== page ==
Friday, May 5, 2017

Introduction to Breast cancer

Breast cancer is the most common cancer affecting women and is the number two killer (after lung cancer) of women ages 35 to 54. It occurs in men, though only rarely. (See Breast cancer in men.) The overall breast cancer death rate for American women has fallen. Lymph node involvement is the most valuable prognostic predictor. With adjuvant therapy, 70% to 75% of women with negative nodes will survive 10 years or more, compared with 20% to 25% of women with positive nodes.
Although breast cancer may develop anytime after puberty, it’s most common after age 50.

The cause of breast cancer is unknown, but its high incidence in women implicates estrogen. Certain predisposing factors are clear; women at high risk include those who:
  • have a family history of breast cancer
  • have long menses; began menses early or menopause late
  • have never been pregnant
  • were first pregnant after age 31
  • have had unilateral breast cancer
  • have had endometrial or ovarian cancer
  • have been exposed to low-level ionizing radiation.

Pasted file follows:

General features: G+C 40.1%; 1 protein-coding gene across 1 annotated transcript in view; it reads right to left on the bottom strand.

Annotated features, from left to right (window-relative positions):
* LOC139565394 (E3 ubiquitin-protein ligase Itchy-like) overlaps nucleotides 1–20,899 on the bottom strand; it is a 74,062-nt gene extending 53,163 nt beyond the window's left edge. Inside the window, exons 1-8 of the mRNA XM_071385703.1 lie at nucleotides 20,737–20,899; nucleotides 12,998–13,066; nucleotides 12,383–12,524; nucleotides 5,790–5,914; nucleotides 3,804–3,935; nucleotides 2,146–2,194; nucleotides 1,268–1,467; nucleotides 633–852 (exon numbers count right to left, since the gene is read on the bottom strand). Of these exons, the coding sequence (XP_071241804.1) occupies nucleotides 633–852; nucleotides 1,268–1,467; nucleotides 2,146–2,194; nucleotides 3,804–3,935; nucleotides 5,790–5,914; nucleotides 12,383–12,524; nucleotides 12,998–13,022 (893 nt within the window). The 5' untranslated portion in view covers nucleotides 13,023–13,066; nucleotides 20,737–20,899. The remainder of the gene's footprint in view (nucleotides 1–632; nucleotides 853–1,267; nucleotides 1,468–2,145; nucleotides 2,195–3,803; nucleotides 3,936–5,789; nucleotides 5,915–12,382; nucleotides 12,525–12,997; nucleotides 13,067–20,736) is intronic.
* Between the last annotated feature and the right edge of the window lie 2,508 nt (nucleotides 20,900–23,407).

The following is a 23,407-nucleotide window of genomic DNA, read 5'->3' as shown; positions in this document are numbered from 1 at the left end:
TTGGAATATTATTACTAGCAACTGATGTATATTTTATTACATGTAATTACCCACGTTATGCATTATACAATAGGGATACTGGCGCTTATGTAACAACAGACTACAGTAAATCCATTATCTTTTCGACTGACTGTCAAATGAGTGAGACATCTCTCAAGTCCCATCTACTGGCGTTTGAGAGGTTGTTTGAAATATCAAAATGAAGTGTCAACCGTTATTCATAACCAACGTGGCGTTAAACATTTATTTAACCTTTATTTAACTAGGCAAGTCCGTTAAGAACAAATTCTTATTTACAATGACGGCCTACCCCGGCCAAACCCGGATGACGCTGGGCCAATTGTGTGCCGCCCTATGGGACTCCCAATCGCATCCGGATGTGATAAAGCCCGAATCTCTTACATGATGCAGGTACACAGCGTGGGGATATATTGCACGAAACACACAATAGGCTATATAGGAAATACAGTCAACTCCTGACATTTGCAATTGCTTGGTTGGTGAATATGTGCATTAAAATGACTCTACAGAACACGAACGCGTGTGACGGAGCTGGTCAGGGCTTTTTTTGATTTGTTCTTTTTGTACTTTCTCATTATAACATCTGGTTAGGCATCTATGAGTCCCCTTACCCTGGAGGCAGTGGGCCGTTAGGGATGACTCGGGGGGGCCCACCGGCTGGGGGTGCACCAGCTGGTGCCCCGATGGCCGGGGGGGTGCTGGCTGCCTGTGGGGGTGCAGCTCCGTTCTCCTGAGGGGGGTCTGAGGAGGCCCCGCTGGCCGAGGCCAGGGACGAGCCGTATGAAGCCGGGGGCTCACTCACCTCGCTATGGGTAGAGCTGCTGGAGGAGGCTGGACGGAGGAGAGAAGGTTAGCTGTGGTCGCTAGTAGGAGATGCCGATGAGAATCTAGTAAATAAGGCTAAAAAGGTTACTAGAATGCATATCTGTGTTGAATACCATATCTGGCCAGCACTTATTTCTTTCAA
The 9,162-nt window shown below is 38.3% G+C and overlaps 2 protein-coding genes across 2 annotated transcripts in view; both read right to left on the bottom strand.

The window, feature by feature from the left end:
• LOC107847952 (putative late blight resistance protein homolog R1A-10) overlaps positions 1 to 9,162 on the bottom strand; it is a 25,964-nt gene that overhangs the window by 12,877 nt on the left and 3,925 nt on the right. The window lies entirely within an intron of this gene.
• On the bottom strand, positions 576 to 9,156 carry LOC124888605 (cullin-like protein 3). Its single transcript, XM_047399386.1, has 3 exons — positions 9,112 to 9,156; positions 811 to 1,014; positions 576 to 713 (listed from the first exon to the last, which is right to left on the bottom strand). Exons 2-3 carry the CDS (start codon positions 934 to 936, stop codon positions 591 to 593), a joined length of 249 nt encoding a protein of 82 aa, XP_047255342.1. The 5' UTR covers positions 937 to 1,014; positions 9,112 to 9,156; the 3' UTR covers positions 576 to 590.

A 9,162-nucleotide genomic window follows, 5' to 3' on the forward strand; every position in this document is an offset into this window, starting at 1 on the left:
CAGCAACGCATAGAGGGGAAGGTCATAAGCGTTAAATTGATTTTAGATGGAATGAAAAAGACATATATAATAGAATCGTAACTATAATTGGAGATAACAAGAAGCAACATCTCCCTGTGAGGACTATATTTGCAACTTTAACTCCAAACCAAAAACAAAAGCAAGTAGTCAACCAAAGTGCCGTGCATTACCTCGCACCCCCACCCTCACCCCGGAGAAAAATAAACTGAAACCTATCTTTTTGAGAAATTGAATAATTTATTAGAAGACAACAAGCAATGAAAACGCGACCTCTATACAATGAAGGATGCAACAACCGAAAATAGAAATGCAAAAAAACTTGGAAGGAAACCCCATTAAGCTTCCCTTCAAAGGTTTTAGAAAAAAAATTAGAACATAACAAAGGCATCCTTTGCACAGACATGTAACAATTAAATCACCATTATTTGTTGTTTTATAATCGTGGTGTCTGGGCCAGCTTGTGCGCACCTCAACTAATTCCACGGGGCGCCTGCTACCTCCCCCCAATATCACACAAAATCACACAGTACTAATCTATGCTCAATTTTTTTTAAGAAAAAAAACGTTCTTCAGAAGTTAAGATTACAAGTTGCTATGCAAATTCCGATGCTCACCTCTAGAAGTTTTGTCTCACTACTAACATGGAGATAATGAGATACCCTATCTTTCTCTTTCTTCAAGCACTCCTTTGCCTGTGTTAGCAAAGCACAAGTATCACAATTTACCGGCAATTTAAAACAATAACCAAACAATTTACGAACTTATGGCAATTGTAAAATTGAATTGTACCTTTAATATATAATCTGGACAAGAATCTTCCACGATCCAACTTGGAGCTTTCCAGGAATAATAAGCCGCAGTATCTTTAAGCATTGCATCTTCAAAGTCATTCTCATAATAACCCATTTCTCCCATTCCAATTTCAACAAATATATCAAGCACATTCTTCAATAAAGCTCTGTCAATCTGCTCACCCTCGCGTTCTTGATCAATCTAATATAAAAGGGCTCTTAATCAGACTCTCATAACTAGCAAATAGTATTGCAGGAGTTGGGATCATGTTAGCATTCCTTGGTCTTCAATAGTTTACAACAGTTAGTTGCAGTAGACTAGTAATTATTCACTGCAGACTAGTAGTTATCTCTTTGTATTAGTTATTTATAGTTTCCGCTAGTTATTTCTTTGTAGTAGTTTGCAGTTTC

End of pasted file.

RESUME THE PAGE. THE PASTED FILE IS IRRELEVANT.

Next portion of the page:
Many other predisposing factors have been investigated, including estrogen therapy, antihypertensives, high-fat diet, obesity, and fibrocystic disease of the breasts.
Women at lower risk include those who:
  • were pregnant before age 20
  • have had multiple pregnancies
  • are Indian or Asian.
Breast cancer is more common in the left breast than in the right and more common in the upper outer quadrant. Growth rates vary. Theoretically, slow-growing breast cancer may take up to 8 years to become palpable at 1 cm in size. It spreads by way of the lymphatic system and the bloodstream, through the right side of the heart to the lungs and, eventually, to the other breast, the chest wall, liver, bone, and brain.
Many refer to the estimated growth rate of breast cancer as doubling time, or the time it takes the malignant cells to double in number. Survival time for breast cancer is based on tumor size and spread; the number of involved nodes is the single most important factor in predicting survival time.
Classified by histologic appearance and location of the lesion, breast cancer may be:
adenocarcinoma—arising from the epithelium
intraductal—developing within the ducts (includes Paget’s disease)
infiltrating—occurring in parenchymatous tissue of the breast
inflammatory (rare)—reflecting rapid tumor growth, in which the overlying skin becomes edematous, inflamed, and indurated
lobular carcinoma in situ—reflecting tumor growth involving lobes of glandular tissue
medullary or circumscribed—a large tumor with a rapid growth rate.
Signs and symptoms
Warning signals of breast cancer include:
  • a lump or mass in the breast (a hard, stony mass is usually malignant)